State v. Brian J. CoerperAnnotate this Case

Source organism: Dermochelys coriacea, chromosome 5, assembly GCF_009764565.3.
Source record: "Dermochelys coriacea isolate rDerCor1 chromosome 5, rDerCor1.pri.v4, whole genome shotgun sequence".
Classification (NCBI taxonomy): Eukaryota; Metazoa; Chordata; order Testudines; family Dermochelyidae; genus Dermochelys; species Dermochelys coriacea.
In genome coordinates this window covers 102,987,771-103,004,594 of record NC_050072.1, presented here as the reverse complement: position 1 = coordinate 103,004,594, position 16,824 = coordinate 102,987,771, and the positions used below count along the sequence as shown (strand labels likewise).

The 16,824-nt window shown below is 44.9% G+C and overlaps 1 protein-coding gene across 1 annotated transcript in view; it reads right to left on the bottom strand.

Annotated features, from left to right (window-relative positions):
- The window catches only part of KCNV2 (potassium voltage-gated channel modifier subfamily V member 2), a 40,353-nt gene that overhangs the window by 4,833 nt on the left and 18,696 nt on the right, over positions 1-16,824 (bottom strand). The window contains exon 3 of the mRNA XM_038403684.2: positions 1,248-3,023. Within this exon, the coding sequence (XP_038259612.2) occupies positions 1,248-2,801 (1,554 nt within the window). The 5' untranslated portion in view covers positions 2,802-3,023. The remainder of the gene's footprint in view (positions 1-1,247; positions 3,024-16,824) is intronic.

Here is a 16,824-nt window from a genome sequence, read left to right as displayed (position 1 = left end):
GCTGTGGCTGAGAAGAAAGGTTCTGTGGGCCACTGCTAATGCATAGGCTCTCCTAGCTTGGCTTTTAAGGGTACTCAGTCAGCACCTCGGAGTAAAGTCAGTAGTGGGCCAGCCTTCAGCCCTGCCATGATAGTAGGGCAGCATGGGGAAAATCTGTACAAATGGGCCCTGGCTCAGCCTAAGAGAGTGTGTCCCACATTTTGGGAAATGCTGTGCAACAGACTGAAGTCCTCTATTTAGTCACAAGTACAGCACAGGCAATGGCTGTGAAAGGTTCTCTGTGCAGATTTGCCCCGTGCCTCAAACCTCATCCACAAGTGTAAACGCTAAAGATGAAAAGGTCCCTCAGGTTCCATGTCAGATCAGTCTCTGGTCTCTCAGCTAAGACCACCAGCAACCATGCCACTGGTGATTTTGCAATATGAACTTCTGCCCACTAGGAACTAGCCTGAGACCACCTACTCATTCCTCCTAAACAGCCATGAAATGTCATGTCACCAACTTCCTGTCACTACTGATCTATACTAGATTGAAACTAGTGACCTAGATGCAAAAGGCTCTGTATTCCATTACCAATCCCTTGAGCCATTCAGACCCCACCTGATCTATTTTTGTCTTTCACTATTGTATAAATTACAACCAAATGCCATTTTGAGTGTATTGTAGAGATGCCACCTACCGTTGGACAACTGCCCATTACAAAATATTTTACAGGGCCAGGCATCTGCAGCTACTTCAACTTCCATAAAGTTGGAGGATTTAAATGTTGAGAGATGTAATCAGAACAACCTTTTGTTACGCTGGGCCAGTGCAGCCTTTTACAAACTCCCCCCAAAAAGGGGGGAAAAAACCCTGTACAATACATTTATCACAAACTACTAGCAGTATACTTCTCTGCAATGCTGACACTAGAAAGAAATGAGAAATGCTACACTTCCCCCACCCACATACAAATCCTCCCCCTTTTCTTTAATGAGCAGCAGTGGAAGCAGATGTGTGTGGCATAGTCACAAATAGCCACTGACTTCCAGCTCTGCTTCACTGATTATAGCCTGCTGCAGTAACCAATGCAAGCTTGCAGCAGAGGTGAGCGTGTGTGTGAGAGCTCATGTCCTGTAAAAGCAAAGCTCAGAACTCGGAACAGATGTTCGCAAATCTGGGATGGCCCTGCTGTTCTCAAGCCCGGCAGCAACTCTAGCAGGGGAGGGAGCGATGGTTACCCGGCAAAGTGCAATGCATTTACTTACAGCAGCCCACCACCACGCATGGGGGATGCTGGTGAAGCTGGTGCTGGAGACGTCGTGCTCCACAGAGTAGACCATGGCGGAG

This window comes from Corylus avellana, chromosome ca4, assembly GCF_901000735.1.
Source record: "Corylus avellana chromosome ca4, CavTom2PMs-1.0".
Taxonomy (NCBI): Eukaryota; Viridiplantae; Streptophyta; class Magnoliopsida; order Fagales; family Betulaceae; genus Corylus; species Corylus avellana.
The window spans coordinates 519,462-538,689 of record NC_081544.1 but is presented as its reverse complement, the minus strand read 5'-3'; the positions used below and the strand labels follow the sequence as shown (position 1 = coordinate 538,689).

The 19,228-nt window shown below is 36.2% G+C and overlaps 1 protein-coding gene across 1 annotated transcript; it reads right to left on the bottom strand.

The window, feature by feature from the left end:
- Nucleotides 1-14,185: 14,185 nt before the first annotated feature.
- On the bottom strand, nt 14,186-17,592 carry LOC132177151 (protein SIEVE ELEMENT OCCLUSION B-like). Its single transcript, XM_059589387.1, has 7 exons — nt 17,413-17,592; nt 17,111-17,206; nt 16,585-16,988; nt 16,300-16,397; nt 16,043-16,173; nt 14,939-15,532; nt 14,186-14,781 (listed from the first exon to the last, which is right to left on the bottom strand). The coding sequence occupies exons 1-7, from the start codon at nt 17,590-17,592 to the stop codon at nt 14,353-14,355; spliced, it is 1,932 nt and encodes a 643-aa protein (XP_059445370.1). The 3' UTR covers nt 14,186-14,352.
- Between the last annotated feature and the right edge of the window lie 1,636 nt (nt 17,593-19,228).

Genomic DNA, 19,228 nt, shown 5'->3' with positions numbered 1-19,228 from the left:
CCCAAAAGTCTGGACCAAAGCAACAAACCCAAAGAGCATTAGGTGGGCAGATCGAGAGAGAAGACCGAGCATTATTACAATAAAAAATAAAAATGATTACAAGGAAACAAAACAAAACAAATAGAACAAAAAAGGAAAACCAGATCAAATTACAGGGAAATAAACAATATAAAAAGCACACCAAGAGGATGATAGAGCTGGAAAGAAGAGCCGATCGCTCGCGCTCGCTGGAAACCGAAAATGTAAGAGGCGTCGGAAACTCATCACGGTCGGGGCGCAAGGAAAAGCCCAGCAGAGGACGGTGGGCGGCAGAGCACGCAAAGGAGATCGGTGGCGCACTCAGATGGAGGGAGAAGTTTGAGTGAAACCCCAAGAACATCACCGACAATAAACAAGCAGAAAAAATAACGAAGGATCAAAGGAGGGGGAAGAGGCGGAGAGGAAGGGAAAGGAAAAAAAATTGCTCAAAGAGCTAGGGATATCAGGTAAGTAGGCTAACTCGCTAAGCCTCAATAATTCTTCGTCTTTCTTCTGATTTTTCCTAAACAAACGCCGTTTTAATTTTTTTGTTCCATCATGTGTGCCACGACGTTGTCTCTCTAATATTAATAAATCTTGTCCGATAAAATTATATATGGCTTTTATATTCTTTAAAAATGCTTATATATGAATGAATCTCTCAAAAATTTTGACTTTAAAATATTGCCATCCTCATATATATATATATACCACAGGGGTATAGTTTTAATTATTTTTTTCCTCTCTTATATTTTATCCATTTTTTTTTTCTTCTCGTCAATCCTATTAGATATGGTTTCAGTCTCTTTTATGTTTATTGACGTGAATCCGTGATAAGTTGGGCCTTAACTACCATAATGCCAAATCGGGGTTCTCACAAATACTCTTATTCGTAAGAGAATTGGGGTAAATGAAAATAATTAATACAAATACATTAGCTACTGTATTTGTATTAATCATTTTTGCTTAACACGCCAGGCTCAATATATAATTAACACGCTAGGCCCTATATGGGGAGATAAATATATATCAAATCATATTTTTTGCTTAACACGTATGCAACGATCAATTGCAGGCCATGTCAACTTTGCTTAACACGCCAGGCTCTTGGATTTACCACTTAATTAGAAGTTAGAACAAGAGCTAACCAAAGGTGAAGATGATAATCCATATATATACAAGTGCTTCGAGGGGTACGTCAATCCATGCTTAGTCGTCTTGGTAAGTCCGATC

No. 94-2791-CR NOTICE This opinion is subject to further editing and modification. The final version will appear in the bound volume of the official reports. No. 94-2791-CR STATE OF WISCONSIN : IN SUPREME COURT State of Wisconsin, FILED Plaintiff-Appellant-Petitioner, v. FEB 20, 1996 Brian J. Coerper, Marilyn L. Graves Clerk of Supreme Court Defendant-Respondent-Cross Petitioner. Madison, WI REVIEW of a decision of the Court of Appeals. Affirmed in part, reversed in part and cause remanded. ROLAND B. DAY, C.J. This is a review of a decision of the court of appeals, State v. Coerper, 192 Wis. 2d 566, 531 N.W.2d 614 (Ct. App. 1995), affirming in part and reversing in part an order of the circuit court for Outagamie County, Dennis Luebke, Judge. The circuit court had granted a motion of defendant Brian Coerper (Coerper) suppressing statements Mr. Coerper made to an informant prior to the issuance of a criminal complaint charging him with first-degree reckless homicide contrary to Wis. Stat. § 940.02 (1993-94). The court of appeals concluded that statements Coerper made prior to his incarceration on April 15, No. 94-2791-CR 1994, on a separate matter were not obtained in violation of Coerper's rights and therefore admissible, and reversed the portion of the circuit court order suppressing those statements; however, the court of appeals also concluded that statements Coerper made after his incarceration were obtained in violation of his rights, and the court of appeals affirmed the portion of the circuit court's order suppressing these statements. Because we conclude that there is no evidence that Coerper ever invoked his right to counsel, none of Coerper's statements were taken in violation of his rights. We thus reverse the portion of the court of appeals decision suppressing Coerper's statements made after April 15, 1994, and affirm the portion of the decision reversing the trial court's suppression order. During January of 1993, Coerper was serving a sentence for burglary in the Outagamie County Jail with Huber work-release privileges pursuant to Wis. Stat. § 303.08 (1993-94).1 On the evening of January 28, 1993, Coerper informed the Appleton police 1 Section 303.08 provides in part: 303.08 "Huber Law"; employment of county jail prisoners. (1) Any person sentenced to a county jail for crime . . . may be granted the privilege of leaving the jail during necessary and reasonable hours for any of the following purposes: . . . (b) Working at employment; . . . . 2 No. 94-2791-CR that he had gone to visit a friend of his, Cynthia Jo Boche (Boche), and apartment. had discovered her body behind the door of her A later autopsy revealed that Boche had been manually strangled to death. On February 3, and 4, 1993, while Coerper was still in jail on the burglary conviction, a public defender, Eugene Bartman (Bartman), wrote two letters to the Outagamie County district attorney. The letters stated that Coerper was represented by the public defender's office. Attorney Bartman noted in the letters that he understood Coerper to be under investigation for Boche's murder. Coerper was released from jail on the burglary charge on March 15, 1993. letter to an On August 18, 1993, Attorney Bartman wrote a investigator at the Appleton Police Department, Randall Cook (Cook). The letter stated in part: I also wish to remind you that Brian Coerper is represented by counsel. Brian is not to be questioned by any law enforcement officer, or anyone acting on behalf of law enforcement, with respect to any matter related to your investigation into the death of Cynthia Jo Boche. Brian has been instructed to invoke his right to counsel and his right against self-incrimination to not discuss anything related to the pending investigation in the absence of his attorney. Any future contact with Brian should be made through me. I assume you will take responsibility for notifying any other law enforcement officer who may be making contact with Brian in the future that Brian is represented by counsel and that his right to remain silent and his right to counsel have been invoked. 3 No. 94-2791-CR On January interviewed Coerper's. reestablish 3, 1994, Jacqueline The her Cook and VandenWyngaard, investigators friendship evidence from Coerper. police. Mr. a asked with another former Ms. Coerper in investigator friend of VandenWyngaard to order to gather Ms. VandenWyngaard agreed to assist the On January 27, 1994, Coerper visited Ms. VandenWyngaard at her home and spoke with her. conversation. Ms. VandenWyngaard recorded the On April 15, 1994, Coerper was again jailed on a theft charge and placed on a probation hold. exchanged letters with Ms. VandenWyngaard. While in jail, he On May 2, 1994, while still in jail, Coerper was charged with first-degree reckless homicide in the death of Boche. Coerper and Ms. VandenWyngaard continued their correspondence after the filing of the charge. On appeal, the State has conceded that Ms. VandenWyngaard was an agent of the police from January 3, 1994 to May 1, 1994. Coerper moved to suppress all statements he made to Ms. VandenWyngaard after January 3, 1994. The circuit court granted Coerper's motion to suppress his statements to Ms. VandenWyngaard. The court of appeals reversed the portion of the circuit court's order suppressing the statements made before Coerper's incarceration on April 15, 1994, and affirmed the portion of the order suppressing the statements made after April 15, 1994. On review of an order granting suppression, we are bound by the circuit court's findings of historical fact unless they are contrary to the great weight and 4 clear preponderance of the No. 94-2791-CR evidence. (1989). a State v. Kramar, 149 Wis. 2d 767, 784, 440 N.W.2d 317 2 Whether the defendant's Miranda rights were violated is constitutional fact deference to lower courts. which this court determines without Kramar, 149 Wis. 2d at 784. The United States Supreme Court has identified two sources of 3 the "right to counsel": the Fifth Constitution. (1991). 4 and Sixth Amendments to the See McNeil v. Wisconsin, 501 U.S. 171, 175-77 The Sixth Amendment right to counsel and its protections are offense specific, and do not attach until the commencement of a prosecution. Id. at 175; see also United States v. Gouveia, 467 U.S. 180, 188 (1984); State v. Hanson, 136 Wis. 2d 195, 210, 401 N.W.2d 771 (1987). The Sixth Amendment right to counsel is thus not at issue in the instant case, because the parties dispute only those statements made before May 2, 1994, when Coerper was charged with Boche's murder. 2 See Miranda v. Arizona, 384 U.S. 436 (1966). 3 The Fifth Amendment provides in part: No person . . . shall be compelled in any criminal case to be a witness against himself. U.S. Const. amend. V. 4 The Sixth Amendment provides in part: In all criminal prosecutions, the accused shall enjoy the right . . . to have the Assistance of Counsel for his defence. U.S. Const. amend. VI. 5 No. 94-2791-CR Coerper argues, however, that the so-called "Fifth Amendment" or "Miranda-Edwards" right to counsel bars the use of the statements obtained during the investigation of Boche's murder. Cases of the United States Supreme Court have derived a right to counsel from the Fifth Amendment in order to protect against selfincrimination under the pressures of custodial interrogation. Miranda, 384 U.S. at 467, 471. See Once a suspect invokes the right, the police may not instigate further interrogation unless the suspect's counsel is present. Id. at 474; Edwards v. Arizona, 451 U.S. 477, 484-85 (1981); Minnick v. Mississippi, 498 U.S. 146, 153 (1990). The Miranda-Edwards right to counsel, unlike the Sixth Amendment right, is not offense-specific: once the right is invoked for a particular offense, the police may not approach the suspect for interrogation counsel present. regarding any other offense without McNeil, 501 U.S. at 177 (citing Arizona v. Roberson, 486 U.S. 675 (1988)). However, the Miranda-Edwards right to counsel must be invoked in order to effect the Edwards prohibition against further interrogation by the police. See Edwards, 451 U.S. at 484. The rule of [Edwards] applies only when the suspect "ha[s] expressed" his wish for the particular sort of lawyerly assistance that is the subject of Miranda. . . . It requires, at a minimum, some statement that can reasonably be construed to be an expression of a desire for the assistance of an attorney in dealing with custodial interrogation by the police. McNeil, 501 U.S. at 178 (emphasis in original) (quoting Edwards, 451 U.S. at 484). The invocation of the right to counsel must be 6 No. 94-2791-CR unambiguous: counsel The present suspect "must sufficiently articulate clearly that his a desire to reasonable have police officer in the circumstances would understand the statement to be a request for an attorney." Davis v. United States, 114 S. Ct. 2350, 2355 (1994). Further, this court has held that the Miranda-Edwards right to counsel must be personally invoked by the subject. In State v. Hanson, 136 Wis. 2d 195, 213, 401 N.W.2d 771 (1987), a suspect, Hanson, had been injured during the course of a murder and was placed in a hospital room. Hanson's parents attorney, who agreed to represent their son. contacted Id. at 203. an The attorney informed police officers that he represented Hanson; upon being told that Hanson was not allowed visitors, the attorney provided the police with a written request that Hanson not be interrogated without the attorney present. never requested an attorney. investigators spoke to Hanson. The Id. at 203-04. following morning, Hanson police Hanson waived his Miranda rights and gave a statement to the investigators. Id. at 205-06. This court held that the police interrogation did not violate the Miranda-Edwards right to counsel, as well as the right to counsel under Article I, § 8(1) of the Wisconsin Constitution.5 See Hanson, 136 Wis. 2d at 211-13. 5 The court stated: Article I, § 8(1) provides in part: (1) No person . . . may be compelled in any criminal case to be a witness against himself or herself. 7 No. 94-2791-CR Since the right to counsel and the right to remain silent are given by the constitution to the defendant, he alone can exercise those rights. Neither his family nor his attorney are threatened with accusations, nor do they have the defendant's knowledge of the case, including the defendant's knowledge of his own guilt or innocence, nor are they subject to the pain of the defendant's possibly guilty conscience. Therefore, no one but the accused can make the decision to make a statement to the police or to ask for the assistance of counsel in making his decision. Id. at 213. The court also noted that the United States Supreme Court had reached a similar result in Moran v. Burbine, 475 U.S. 412 (1986). This See Hanson, 136 Wis. 2d at 208-11. principle, that the Miranda-Edwards right must personally invoked, dictates our result in the present case. be Our examination of the record shows no evidence that Coerper ever personally stated a desire for the dealing with custodial interrogation. assistance of counsel in The only such request came in the August 18, 1993 letter from Attorney Bartman, but under Hanson the request of an attorney does not constitute invocation of a suspect's Miranda-Edwards right to counsel. an In his briefs and at oral argument before this court, Coerper's counsel personal concedes that invocation, the but record asks contains this court no evidence to infer of such a an invocation from the fact that Coerper retained Attorney Bartman. We decline making such an inference in light of the clear requirement, stated by both this court and by the United States (..continued) Wis. Const. art. I, § 8(1). 8 No. 94-2791-CR Supreme Court, that an invocation of the right to counsel by a suspect must be unambiguous. Simply retaining counsel is not an unequivocal statement that the suspect wishes to deal with the police only in the presence of counsel. Because Coerper never personally invoked the right to counsel, the police were free to conduct the investigation through Ms. VandenWyngaard that led to the statements at issue in this case. We therefore reverse that portion of the court of appeals decision which affirmed the circuit court's suppression order.6 By the Court. The decision of the court of appeals is affirmed in part, reversed in part, and the cause remanded for further proceedings not inconsistent with this opinion. 6 Having resolved this case on the grounds that Coerper never personally invoked his Miranda-Edwards right to counsel, we do not reach the issue of whether a suspect, having made a proper invocation, can be the subject of a police-initiated undercover investigation. See Illinois v. Perkins, 496 U.S. 292, 300-03 (1990) (Brennan, J., concurring). 9 No. 94-2791-CR SUPREME COURT OF WISCONSIN Case No.: Complete Title of Case: State 94-2791-CR of Wisconsin, Plaintiff-Appellant-Petitioner, v. Brian J. Coerper, Defendant-Respondent-Cross Petitioner. _____________________________________ REVIEW OF A DECISION OF THE COURT OF APPEALS Reported at: 192 Wis. 2d 566, 531 N.W.2d 614 (Ct. App. 1995) PUBLISHED Opinion Filed: February 20, Submitted on Briefs: Oral Argument: November 30, 1995 1996 Source of APPEAL COURT: Circuit COUNTY: Outagamie JUDGE: DENNIS C. LUEBKE JUSTICES: Concurred: Dissented: Not Participating: For the plaintiff-appellant-petitioner the cause was argued by Sharon Ruhly, assistant attorney general, with whom on the briefs was James E. Doyle, attorney general. ATTORNEYS: For the defendant-respondent-cross petitioner there were briefs by Leonard D. Kachinsky and Kachinsky Law Offices, Neenah and oral argument by Leonard D. Kachinsky.